Advertising industry: a troubled decade ahead?

June 30, 1991|By Neal Lipschutz



Martin Mayer.

Little, Brown.

269 pages. $22.95.

The advertising business probably doesn't rank with America's most popular occupations. We often think of cynical manipulators urging us to buy things we don't need and filling the air waves with inane commercials.

On the television program "thirtysomething," ad types recently were portrayed as willing to wrap themselves in Gulf War-inspired patriotism in order to sell beer, and then firing an actor because he exercised his constitutional right to protest the war.

Longtime business writer Martin Mayer has no such anger toward the advertising business. He cites the "creation of perceived value through advertising" as an "American specialty" needed in an increasingly competitive world economy, and says it's an activity that increases incentives to maintain or improve product quality. He says: "However much one may dislike specific ads or commercials or even advertised products, a continuing decline of advertising as a factor in the American economy would be harmful to the national interest."

And he dismisses the notion of advertisers as manipulators who create artificial wants in people. "The wants are already there," he writes. "It's just that until the product was made and advertised, consumers had no notion that these wants could be validated."

What Mr. Mayer does find, visiting an area he explored more than 30 years ago in another book, "Madison Avenue, U.S.A.," is an industry in some trouble as the 1990s unfold, its stature diminished in the eyes of its consumer product-producing clients and grappling with new technology that has fragmented audiences.

Mr. Mayer, who has written lucidly on banking and financial markets, among many other topics, shows a sure knowledge of the world of advertising agencies. Indeed, at least a casual acquaintance with industry and general business trends of the past decade is desirable to appreciate the book.

Mr. Mayer harks back to the postwar "glory days" of advertising, when agencies planned campaigns with the involvement of the chief officers of America's consumer goods companies. Advertising played a key role in the creation and maintenance of national brands (each product as a distinct entity, not an interchangeable commodity to be judged solely on price) and blossomed as it linked up with that saturation-marketing medium, network television.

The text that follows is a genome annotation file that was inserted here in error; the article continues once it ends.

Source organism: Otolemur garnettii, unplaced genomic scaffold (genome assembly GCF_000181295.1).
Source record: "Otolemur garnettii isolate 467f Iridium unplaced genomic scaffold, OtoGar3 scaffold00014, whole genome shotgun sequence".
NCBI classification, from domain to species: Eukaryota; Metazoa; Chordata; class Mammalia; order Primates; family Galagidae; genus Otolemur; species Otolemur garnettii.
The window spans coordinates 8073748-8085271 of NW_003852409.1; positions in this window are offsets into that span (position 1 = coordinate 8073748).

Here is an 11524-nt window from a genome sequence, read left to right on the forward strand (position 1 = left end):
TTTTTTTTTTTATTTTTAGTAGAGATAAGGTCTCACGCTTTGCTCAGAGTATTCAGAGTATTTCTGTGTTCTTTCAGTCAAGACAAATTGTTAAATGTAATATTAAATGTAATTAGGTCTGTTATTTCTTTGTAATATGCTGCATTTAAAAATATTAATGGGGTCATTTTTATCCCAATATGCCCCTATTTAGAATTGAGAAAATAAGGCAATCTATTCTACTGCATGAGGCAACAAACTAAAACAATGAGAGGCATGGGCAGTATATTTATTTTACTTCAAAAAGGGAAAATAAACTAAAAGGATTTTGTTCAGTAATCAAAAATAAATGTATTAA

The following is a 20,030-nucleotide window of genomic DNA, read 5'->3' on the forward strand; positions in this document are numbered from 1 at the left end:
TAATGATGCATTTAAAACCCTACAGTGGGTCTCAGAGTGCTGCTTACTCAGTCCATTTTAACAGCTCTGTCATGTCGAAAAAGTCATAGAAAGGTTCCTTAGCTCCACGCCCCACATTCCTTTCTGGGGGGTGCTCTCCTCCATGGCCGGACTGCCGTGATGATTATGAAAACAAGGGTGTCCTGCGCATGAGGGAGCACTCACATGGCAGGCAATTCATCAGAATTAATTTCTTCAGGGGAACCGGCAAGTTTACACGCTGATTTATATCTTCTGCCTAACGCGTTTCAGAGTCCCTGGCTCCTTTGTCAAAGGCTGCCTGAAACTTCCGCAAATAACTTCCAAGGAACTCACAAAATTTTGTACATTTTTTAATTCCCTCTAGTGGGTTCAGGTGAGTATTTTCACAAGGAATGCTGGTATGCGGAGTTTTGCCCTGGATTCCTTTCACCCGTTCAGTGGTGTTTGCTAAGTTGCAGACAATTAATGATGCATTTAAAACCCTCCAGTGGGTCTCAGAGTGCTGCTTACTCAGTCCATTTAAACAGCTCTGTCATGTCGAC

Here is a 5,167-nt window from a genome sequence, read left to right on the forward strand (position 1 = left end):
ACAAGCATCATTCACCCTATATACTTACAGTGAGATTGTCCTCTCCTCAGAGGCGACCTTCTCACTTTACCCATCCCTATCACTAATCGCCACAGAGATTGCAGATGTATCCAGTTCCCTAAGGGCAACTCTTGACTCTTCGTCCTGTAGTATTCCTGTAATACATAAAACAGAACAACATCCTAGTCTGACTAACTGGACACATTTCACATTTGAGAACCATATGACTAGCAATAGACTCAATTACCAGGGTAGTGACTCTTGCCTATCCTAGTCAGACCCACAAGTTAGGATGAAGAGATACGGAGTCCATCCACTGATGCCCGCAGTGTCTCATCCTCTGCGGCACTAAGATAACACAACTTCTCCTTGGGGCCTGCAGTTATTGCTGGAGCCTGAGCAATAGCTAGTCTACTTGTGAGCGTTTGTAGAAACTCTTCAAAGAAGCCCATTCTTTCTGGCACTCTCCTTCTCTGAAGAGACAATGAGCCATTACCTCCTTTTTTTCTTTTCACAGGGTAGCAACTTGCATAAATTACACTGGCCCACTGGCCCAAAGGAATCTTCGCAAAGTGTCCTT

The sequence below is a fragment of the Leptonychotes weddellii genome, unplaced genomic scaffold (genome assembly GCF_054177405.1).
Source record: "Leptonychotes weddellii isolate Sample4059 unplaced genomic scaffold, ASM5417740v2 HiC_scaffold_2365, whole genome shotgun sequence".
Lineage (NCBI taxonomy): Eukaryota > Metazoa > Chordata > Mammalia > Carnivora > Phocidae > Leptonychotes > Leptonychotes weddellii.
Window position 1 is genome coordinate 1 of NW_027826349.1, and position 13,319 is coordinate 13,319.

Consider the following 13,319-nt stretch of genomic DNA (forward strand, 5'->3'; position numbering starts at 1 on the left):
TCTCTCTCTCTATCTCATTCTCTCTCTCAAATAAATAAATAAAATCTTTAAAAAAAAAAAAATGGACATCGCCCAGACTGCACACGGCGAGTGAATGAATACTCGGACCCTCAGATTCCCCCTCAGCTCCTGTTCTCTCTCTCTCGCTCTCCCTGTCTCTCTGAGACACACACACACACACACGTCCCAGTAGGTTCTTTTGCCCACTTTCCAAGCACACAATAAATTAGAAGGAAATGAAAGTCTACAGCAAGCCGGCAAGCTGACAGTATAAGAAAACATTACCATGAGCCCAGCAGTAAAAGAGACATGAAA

Advertising still is big business, accounting for about one-third of the $120 billion or so spent annually on selling and promotional activities, but Mr. Mayer finds it much humbled from the Madison Avenue circa 1960, when the fabled street "stood for elegance and power, gray flannel suits, but also a certain roguishness . . ." and creativity.

What happened? Many things, among them "new technologies for gathering and processing information cast doubt on the effectiveness of advertising as a sales tool. The mass audiences that had made advertising efficient began to fragment with the spread of cable television and the arrival of the VCR. . . ." More weight was given to price promotions, where the impact on sales presumably could be better measured.

Mr. Mayer quotes an ad executive as saying some manufacturers stopped trying to make their brands different or better, and even good advertising can't sell declining products. Bureaucracy increased at the agencies and client corporations, and many ad agencies went public, making them "much less flexible in their ability to respond to the changing economic environment." Agencies' role in researching consumer buying habits and influencing product development diminished.

As Mr. Mayer catalogs the problems and challenges advertising agencies face in the 1990s, he maps a world of gigantic databases that will spew out spending patterns on a household-by-household basis, more in-store advertising and a spectrum of television choices that will allow a viewer to choose the type of commercials he wants to see, or bypass them altogether (for a fee). Mr. Mayer doesn't dwell much on the "Big Brother" aspects of this coming world, but it's likely also to contain some very public debate on privacy issues.

The book is divided into sections on research, media, the international scene and the like, but Mr. Mayer sometimes piles on too many quotes and short anecdotes, obscuring his major points. Things come together better in a final chapter on the outlook for the industry. The book is a valuable update for those with a serious interest in advertising, and a stark reminder to those practicing the craft that the 1990s will be a difficult decade.

Mr. Lipschutz is a writer living in New York.

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